JEDDAH, Saudi Arabia -- At a crucial moment in my early 20s, my life was saved consecutively by God, family and basketball.
In Saudi Arabia, I'm not alone. In a country rich in tradition and filled with faith, women are making historic progress on the athletic fields (and courts).
Saudi sportswomen are on the verge of a historic breakthrough, similar to what our American sisters achieved more than four decades ago, when Title IX prohibited gender discrimination in college and high school athletics.
The country will send its second delegation of female athletes to the Rio Olympics. As women break barriers in sports, more of us are also working and running businesses, graduating from and teaching at universities, and running for and serving in public office.
These success stories may be surprising to many for whom Saudi Arabia remains one of the most misunderstood nations on earth. When I recently visited the United States as part of the delegation accompanying Deputy Crown Prince Mohammed Bin Salman -- the architect of many social and economic reforms -- many Americans were surprised that a Saudi woman could hold a career in business and sports.
My own story speaks volumes about a changing Saudi Arabia. I've been playing basketball since I was a child and captained my high school basketball team. My uncle was my coach, and, when our families got together, either at home or by the beach, my sister, brothers, cousins and I would play for hours on end.
I came to the United States for college, at the University of New Mexico and George Mason. I studied hard on weekdays and played pickup basketball on weekends.
After graduating in 2000, I went back to Saudi Arabia, got married and had my first child -- a daughter. Then I suffered from postpartum depression.
Looking for ways to restore my spirits, I prayed. And I played basketball.
After 90 minutes of basketball, I would feel energized again. That's why I say I was saved by "God, family and basketball."
As my life continued to revolve around my faith, my family and basketball, my mother finally asked me, "What are you going to do with your life?" My master's in psychology helped me see that physical activity served as an antidepressant that could help countless others.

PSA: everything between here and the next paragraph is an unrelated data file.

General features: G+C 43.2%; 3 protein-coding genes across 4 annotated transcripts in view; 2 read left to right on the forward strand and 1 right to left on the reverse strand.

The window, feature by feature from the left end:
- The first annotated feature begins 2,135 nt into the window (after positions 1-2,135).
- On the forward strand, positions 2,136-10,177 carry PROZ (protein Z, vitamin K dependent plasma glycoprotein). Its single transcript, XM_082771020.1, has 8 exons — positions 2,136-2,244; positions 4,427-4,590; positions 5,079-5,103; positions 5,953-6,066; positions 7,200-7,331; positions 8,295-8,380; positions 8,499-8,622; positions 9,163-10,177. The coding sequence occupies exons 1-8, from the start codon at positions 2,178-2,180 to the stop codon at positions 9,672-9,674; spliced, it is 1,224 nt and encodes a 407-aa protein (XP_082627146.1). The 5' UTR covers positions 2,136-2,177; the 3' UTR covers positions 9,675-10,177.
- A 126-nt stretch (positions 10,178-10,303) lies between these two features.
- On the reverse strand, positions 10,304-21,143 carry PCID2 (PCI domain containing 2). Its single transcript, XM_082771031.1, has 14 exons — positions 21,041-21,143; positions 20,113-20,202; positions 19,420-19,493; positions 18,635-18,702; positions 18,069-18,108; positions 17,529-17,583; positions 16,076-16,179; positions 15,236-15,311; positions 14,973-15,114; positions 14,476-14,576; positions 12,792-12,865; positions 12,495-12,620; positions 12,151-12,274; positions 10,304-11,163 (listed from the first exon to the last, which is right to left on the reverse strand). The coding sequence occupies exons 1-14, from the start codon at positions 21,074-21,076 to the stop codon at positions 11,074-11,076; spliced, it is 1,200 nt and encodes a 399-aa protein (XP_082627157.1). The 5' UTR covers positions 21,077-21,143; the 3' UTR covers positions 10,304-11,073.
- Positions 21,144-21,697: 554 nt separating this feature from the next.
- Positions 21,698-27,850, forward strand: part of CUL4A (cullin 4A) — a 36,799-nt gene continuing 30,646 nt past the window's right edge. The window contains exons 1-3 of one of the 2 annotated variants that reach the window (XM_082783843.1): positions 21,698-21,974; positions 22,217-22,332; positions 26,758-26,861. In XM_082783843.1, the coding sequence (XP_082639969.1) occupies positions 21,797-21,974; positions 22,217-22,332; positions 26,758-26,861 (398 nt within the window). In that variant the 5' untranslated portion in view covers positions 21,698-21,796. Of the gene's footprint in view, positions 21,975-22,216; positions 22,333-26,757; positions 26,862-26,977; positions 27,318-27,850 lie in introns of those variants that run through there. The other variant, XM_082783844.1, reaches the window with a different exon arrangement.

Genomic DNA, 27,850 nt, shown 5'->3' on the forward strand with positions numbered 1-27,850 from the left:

So I decided to pursue my passion, basketball, as a career, with the support of a sturdy family backbone -- including the strong female role models of my mother and grandmother. But it was the supportive men in my family -- my father, husband, brothers and uncles -- who were the ones who kept pushing me to pursue my passion when it was controversial in some segments of Saudi society.
I founded the Jeddah United women's basketball team, and various divisions that mushroomed from it, as well as the Jeddah United Sports Company, which runs teams in co-ed sports. Thousands of Saudi women and children have participated in our leagues, tournaments and clinics.
These ventures are opening new vistas for Saudi women at home and abroad. In 2006, when we first sought a license for the company, women's sports were a taboo topic in the Kingdom, so we obtained the permit through the Ministry of Commerce, not through the government authority for sports.
Our women's basketball team played games around the world, including the United States, Malaysia, Jordan, the United Arab Emirates and the Maldives. We tried to change these countries' views of Saudi Arabia while introducing our players to a wider world beyond.
Seeing our success, our efforts were endorsed by the Ministry of Health in emphasizing the importance of exercise for women in order to reduce obesity, diabetes, psychological stress and even the risk of breast cancer.
Now, our goals include creating an official Saudi Women's National Basketball Team that will compete in future international competitions -- including the Olympics.
Meanwhile, Saudi sportswomen's accomplishments are encouraging women to expand their participation in other areas of national life, as envisioned by our country's Vision 2030 and the National Transformation Program.
These plans call for diversifying our economy from oil, growing new industries and increasing employment in the private sector. In order to achieve all these goals, Saudi women will need to play a greater role in our economy and our entire society.
Already, women comprise a majority of the students in colleges and universities in Saudi Arabia, with more than 15,000 female faculty members teaching at these institutions. Women's participation in the workforce has increased by 48 percent in the last five years, and we now own more than 70,000 businesses in our capital city of Riyadh alone.
We are getting and keeping new and better jobs in industries and occupations from retail, hospitality and healthcare to journalism and the law. And, in government, there are now 30 women serving in the Saudi Shura (the highest Consultative Council to the King), as well as 20 women in local councils.
Basketball helped me become a stronger and healthier woman, and sportswomen will make Saudi Arabia a stronger and healthier country.
Lina Al Maeena is the founder of the Jeddah United women's basketball team and the Jeddah United Sports Company. She was named one of the "200 Most Powerful Arab Women" by Forbes.